I just purchased a 2hp Laguna cyclone for my small shop which is far superior to my previous Jet 2hp (not cyclone).  It is quieter and has higher cfpm output.  They sell the same machine with a 3 hp.,motor.  Check it out on the Laguna site.

forrestb's picture

dust collection is a design issue, not just the DC (post #92771, reply #13 of 14) is one design guide for dust collection.  You also want to use the CFM and suction of the system as opposed to just the hp.  Remember that most machines are rated for the startup power - a marketing tool only -, not the running power.  A 3 hp DC may use 3 hp when starting but it will not draw that when running.



Carl-Miller's picture

Oneida dust collectors (post #92771, reply #14 of 14)

About 15 years ago I wanted to buy the best dust collection system I could afford. After much reading I was told that Oneida was the only way to go. I drew a to scale diagram of my shop, listed the machines I owned and the distances involved. I sent the information to Oneida and asked them to design a system for me, which they did. When it arrived, I installed it exactly as directed.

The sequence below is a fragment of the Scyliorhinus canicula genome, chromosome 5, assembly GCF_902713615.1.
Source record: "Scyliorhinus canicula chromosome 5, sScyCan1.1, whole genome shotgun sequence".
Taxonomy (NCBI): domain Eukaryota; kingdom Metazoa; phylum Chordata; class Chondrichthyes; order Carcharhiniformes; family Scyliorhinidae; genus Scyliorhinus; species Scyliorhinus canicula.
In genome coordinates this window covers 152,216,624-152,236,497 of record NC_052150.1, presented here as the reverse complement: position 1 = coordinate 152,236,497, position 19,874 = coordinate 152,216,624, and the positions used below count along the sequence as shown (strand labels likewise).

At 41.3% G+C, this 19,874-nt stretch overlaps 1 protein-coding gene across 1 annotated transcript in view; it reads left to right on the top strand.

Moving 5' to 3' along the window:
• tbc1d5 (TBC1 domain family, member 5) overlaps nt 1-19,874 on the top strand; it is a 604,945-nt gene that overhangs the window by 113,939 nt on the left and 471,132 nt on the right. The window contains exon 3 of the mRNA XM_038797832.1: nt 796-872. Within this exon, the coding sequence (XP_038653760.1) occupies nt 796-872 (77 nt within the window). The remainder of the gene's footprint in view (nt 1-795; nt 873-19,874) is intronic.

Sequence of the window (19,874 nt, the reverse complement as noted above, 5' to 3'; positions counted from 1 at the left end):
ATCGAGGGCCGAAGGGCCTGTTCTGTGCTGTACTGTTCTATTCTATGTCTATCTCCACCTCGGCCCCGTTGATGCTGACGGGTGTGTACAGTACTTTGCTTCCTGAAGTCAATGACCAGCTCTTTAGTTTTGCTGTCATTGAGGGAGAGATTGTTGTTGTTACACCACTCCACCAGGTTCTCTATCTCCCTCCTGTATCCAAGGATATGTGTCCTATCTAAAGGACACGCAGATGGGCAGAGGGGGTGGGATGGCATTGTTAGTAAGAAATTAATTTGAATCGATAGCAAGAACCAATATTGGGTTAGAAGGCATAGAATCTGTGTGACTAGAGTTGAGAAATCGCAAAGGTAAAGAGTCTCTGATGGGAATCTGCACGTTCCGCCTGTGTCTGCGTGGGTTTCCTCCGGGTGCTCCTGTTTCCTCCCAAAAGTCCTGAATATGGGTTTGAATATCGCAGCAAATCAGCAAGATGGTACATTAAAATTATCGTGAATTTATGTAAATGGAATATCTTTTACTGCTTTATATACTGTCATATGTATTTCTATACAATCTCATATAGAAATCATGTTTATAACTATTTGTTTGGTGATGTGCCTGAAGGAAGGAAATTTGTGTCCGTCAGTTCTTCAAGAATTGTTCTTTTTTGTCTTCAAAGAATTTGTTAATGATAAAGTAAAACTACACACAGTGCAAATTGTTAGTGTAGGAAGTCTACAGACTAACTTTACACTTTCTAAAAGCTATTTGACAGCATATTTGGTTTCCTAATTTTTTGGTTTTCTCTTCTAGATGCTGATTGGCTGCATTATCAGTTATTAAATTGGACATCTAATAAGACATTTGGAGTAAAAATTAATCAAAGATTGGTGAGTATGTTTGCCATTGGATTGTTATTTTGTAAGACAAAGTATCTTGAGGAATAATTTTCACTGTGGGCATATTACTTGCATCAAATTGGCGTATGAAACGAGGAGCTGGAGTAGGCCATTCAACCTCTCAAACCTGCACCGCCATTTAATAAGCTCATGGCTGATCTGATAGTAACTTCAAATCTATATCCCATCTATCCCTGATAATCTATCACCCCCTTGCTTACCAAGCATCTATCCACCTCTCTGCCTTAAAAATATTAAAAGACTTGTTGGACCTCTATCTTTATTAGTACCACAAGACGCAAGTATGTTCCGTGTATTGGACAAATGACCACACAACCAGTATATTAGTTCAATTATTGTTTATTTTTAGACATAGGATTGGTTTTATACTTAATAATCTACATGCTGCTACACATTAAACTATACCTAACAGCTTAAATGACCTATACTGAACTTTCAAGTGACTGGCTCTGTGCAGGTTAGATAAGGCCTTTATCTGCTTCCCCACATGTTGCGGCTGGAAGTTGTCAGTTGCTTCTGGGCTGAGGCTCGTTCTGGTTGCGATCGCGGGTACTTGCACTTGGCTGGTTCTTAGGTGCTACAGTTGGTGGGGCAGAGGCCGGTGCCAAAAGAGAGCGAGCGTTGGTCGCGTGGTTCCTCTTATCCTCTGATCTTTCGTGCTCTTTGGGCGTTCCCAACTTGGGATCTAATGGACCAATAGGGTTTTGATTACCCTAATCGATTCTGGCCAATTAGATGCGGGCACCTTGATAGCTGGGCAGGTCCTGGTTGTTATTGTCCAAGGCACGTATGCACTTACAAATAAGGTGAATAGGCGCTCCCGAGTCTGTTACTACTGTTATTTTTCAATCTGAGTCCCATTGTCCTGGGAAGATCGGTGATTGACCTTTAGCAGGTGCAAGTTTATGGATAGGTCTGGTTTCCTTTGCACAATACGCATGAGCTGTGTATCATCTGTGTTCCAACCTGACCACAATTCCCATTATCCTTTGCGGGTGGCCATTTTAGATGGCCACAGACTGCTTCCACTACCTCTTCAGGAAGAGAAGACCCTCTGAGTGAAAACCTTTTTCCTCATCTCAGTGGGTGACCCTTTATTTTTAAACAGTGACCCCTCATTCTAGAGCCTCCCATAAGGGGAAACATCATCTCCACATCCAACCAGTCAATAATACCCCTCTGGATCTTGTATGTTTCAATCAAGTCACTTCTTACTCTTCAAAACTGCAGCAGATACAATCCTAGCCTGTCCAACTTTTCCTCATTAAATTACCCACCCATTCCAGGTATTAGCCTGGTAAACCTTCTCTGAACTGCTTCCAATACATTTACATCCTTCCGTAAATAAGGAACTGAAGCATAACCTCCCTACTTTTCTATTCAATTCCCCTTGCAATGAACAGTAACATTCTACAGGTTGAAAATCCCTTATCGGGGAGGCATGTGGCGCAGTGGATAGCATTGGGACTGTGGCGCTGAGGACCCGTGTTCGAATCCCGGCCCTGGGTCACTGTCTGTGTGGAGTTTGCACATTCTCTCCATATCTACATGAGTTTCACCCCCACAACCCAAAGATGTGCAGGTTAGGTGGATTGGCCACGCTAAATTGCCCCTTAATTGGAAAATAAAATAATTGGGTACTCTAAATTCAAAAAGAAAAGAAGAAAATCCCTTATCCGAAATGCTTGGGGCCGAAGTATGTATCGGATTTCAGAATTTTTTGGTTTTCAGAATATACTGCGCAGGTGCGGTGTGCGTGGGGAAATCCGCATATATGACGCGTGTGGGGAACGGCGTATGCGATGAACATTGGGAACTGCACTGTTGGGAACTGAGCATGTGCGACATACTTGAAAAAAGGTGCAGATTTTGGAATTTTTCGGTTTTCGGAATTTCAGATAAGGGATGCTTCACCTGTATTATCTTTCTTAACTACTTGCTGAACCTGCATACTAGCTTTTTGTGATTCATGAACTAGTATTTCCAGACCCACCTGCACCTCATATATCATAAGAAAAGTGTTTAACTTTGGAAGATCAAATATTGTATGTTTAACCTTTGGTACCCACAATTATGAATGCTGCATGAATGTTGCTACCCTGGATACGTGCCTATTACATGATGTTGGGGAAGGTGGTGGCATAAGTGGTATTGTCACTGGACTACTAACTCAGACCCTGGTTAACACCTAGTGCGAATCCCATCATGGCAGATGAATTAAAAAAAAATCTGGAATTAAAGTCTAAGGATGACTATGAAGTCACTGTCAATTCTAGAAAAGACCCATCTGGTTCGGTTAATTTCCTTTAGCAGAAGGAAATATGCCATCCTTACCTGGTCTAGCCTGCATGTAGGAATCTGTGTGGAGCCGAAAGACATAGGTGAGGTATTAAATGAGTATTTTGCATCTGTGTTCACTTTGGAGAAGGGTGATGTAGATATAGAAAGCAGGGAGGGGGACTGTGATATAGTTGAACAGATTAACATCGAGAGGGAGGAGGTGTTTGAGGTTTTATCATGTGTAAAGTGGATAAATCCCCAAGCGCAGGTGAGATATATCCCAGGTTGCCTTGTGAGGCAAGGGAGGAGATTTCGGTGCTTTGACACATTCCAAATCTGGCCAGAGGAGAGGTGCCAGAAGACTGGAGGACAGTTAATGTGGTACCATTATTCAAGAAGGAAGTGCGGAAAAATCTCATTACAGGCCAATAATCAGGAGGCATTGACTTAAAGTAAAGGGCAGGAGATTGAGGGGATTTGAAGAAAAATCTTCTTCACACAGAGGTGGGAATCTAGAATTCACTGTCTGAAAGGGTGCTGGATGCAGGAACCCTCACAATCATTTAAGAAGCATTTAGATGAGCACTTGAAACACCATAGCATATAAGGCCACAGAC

Of all the shop equiptment I have ever bought, this was by far the most dissappointing. I literally can do better with a Sears Shopvac. When I called Oneida to complain, I was told that if I would send them another $800, they would upgrade the system. Fat chance!! I had already spend twice what most other systems would have costs operating on their advice. So I've lived with a system that is vertually non functional and that I can't resell because no one would want it.